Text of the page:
Intel’s long-awaited Thunderbolt has finally arrived on the PC after being exclusive to the Macintosh platform for more than a year. With its promise of 10Gb/s‑per‑channel throughput, what self-respecting power user wouldn’t opt for a Thunderbolt-based external backup solution? Well, before you get too excited, let’s compare T-bolt point-by-point with its natural competitor, USB 3.0. After all, there’s more to a technology than pure performance, as we found out.
Rosewill claims its new mid-tower is the first to feature both E-ATX and USB 3.0 support.
Rosewill, Newegg's house brand, unveiled a new mid-tower computer case with support for large E-ATX motherboards. The Armor Evolution also features a pair of front-mounted SuperSpeed USB 3.0 ports, something that Rosewill claims has never before been paired with E-ATX support in a mid-tower design, or an "extreme" mid-tower chassis, as the company likes to call its new case.
Not even a 10-ton truck is a match for LaCie newest flash drive (and yes, LaCie tested that claim).
Come hell or high water, or even a 10-ton truck, LaCie's new XtremKey USB 3.0 flash drive has little to worry about. As the name implies, LaCie's latest flash drive is extremely tolerant to harsh conditions, such as being submerged in water down to 200 meters (over 656 feet). It has a protective cap made of thick ZAMAC metal alloy and wear-resistant screw threads with a rubber O-ring.
One of the biggest pet peeves in a technology enthusiast's life is the plethora of proprietary power cables that plague the consumer market, each with a slightly different design. Can't we all just get along and charge via USB? That utopian vision took one step closer to becoming reality yesterday, as the USB 3.0/2.0 Promoter Groups announced a USB power delivery spec that makes the every-port capable of delivering up to 100W of pure power. Yep, your PC can now charge a notebook. Heck, a laptop could even theoretically charge another notebook.
With AMD and Intel both fully (and finally) embracing the SuperSpeed USB 3.0 standard, it's almost impossible to pick up a system saddled with just USB 2.0 ports, especially with third-party companies like NEC and Marvell picking up the slack. That's good news, because USB 3.0 peripherals are quick becoming commonplace. One of the newest USB 3.0 products is Patriot Memory's Supersonic Rage XT, a high-performance thumbstick built around a compact form factor.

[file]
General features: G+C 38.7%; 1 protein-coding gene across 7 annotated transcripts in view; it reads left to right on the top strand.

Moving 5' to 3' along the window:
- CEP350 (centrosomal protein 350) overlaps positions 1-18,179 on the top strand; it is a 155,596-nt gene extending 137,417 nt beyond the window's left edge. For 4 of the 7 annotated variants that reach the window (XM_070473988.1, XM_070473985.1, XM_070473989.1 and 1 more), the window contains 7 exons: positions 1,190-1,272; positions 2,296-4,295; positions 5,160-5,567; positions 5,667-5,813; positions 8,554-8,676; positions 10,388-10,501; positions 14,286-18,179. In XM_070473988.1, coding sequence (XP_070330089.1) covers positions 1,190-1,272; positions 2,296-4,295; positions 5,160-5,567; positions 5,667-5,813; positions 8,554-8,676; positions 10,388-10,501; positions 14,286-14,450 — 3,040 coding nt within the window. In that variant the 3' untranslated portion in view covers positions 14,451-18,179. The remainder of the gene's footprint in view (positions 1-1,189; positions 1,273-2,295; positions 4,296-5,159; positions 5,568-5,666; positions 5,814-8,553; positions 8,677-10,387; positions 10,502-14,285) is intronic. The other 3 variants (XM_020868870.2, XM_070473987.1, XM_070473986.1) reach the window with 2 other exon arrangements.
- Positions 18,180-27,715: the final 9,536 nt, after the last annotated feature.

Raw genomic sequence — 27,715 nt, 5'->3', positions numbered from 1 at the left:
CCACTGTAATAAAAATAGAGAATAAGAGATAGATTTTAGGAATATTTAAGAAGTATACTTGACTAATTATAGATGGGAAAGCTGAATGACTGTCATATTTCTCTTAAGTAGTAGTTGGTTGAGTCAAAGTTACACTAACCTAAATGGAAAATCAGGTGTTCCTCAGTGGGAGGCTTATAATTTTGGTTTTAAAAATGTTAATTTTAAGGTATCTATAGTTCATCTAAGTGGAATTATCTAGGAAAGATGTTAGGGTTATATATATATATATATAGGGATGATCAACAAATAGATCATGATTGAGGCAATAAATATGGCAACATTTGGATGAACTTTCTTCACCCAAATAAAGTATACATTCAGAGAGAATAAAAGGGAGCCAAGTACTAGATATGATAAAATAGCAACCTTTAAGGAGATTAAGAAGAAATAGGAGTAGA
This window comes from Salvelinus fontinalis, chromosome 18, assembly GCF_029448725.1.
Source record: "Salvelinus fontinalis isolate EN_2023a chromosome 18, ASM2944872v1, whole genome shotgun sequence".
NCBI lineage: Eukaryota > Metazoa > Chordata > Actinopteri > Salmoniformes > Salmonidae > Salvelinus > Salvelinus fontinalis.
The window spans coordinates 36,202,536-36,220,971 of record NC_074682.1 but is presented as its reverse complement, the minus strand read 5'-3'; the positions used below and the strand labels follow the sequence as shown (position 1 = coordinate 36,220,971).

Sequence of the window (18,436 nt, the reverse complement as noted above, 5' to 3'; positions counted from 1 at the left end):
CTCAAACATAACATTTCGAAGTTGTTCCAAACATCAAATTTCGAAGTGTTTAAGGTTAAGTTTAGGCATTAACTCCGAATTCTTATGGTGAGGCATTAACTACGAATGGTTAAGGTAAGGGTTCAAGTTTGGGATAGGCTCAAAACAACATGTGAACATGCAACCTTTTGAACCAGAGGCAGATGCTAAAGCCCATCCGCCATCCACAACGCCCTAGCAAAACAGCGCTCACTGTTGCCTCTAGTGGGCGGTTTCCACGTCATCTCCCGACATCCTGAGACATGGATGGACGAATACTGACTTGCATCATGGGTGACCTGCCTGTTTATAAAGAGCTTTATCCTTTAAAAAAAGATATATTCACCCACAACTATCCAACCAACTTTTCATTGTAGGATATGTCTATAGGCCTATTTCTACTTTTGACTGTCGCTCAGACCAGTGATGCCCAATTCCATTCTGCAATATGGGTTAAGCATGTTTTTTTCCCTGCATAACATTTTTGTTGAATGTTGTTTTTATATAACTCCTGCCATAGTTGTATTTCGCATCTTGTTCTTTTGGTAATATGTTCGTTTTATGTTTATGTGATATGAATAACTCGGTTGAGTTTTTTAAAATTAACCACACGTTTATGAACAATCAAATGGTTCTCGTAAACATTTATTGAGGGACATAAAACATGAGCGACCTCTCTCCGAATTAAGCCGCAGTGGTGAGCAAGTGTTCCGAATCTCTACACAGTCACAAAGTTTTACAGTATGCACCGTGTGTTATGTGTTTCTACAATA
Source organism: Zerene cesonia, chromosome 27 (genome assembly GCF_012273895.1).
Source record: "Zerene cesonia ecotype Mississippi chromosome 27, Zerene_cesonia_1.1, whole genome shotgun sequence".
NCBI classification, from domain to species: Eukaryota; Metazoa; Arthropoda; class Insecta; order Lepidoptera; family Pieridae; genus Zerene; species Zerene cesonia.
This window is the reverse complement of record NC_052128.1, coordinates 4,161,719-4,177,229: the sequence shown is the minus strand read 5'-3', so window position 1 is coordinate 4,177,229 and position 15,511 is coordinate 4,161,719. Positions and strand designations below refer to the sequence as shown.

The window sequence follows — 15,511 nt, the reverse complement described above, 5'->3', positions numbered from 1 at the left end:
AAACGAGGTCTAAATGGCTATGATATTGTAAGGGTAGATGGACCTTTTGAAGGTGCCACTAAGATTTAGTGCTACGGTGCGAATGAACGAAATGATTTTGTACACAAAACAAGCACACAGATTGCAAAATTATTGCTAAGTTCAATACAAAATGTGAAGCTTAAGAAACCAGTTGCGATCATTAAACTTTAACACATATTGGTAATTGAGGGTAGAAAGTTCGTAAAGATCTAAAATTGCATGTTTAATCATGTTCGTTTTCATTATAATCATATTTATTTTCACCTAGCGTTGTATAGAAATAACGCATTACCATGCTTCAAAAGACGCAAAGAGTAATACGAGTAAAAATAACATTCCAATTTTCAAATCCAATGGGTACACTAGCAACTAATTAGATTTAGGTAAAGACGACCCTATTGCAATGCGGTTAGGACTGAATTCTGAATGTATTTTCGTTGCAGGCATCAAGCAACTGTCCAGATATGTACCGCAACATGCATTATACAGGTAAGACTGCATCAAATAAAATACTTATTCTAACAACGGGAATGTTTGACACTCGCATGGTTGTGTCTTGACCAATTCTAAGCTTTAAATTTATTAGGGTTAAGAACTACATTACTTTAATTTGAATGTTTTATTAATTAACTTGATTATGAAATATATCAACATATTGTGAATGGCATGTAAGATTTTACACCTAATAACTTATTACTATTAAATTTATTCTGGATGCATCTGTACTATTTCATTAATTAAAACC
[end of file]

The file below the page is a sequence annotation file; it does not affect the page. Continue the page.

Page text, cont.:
USB display adapters have always been “a thing”, but performance over USB 2.0 has always been a bit flaky. The older USB standard just doesn’t have the bandwidth needed to support the number of pixels demanded by a modern display. With the wide spread adoption of USB 3.0 by Intel however, EVGA finally saw fit to unveil its UV Plus 39 Display Adapter at this year’s Computex.
The way in which we shuttle files back and forth between our mobile devices and home PCs is changing, but changing to what? Just as the SuperSpeed USB 3.0 spec gets ready to be baked in natively to chipsets from Intel and AMD, both companies are also looking at Thunderbolt (Intel) or equivalent alternatives (AMD), but where USB 3.0 has an advantage is in cost.
There's nothing fancy to see here, just a nifty adapter to upgrade your HDMI-less notebook or desktop with HDMI output. The USB 3.0 to HDMI Adapter comes from Zotac, a company out of Hong Kong best known for its Zbox line of mini PCs. The idea of converting a USB port into HDMI is simple and convenient, and boy do we love our conveniences.
If you were hoping to see some SuperSpeed USB 3.0 announcements at this year's CES, you're in luck. Toshiba has your back and on Monday trotted out its new TransMemory-EX series of USB 3.0-compliant flash memory products that take advantage of the SuperSpeed specification with read and write speeds of up 22 times and 18 times (respectively) faster than USB 2.0.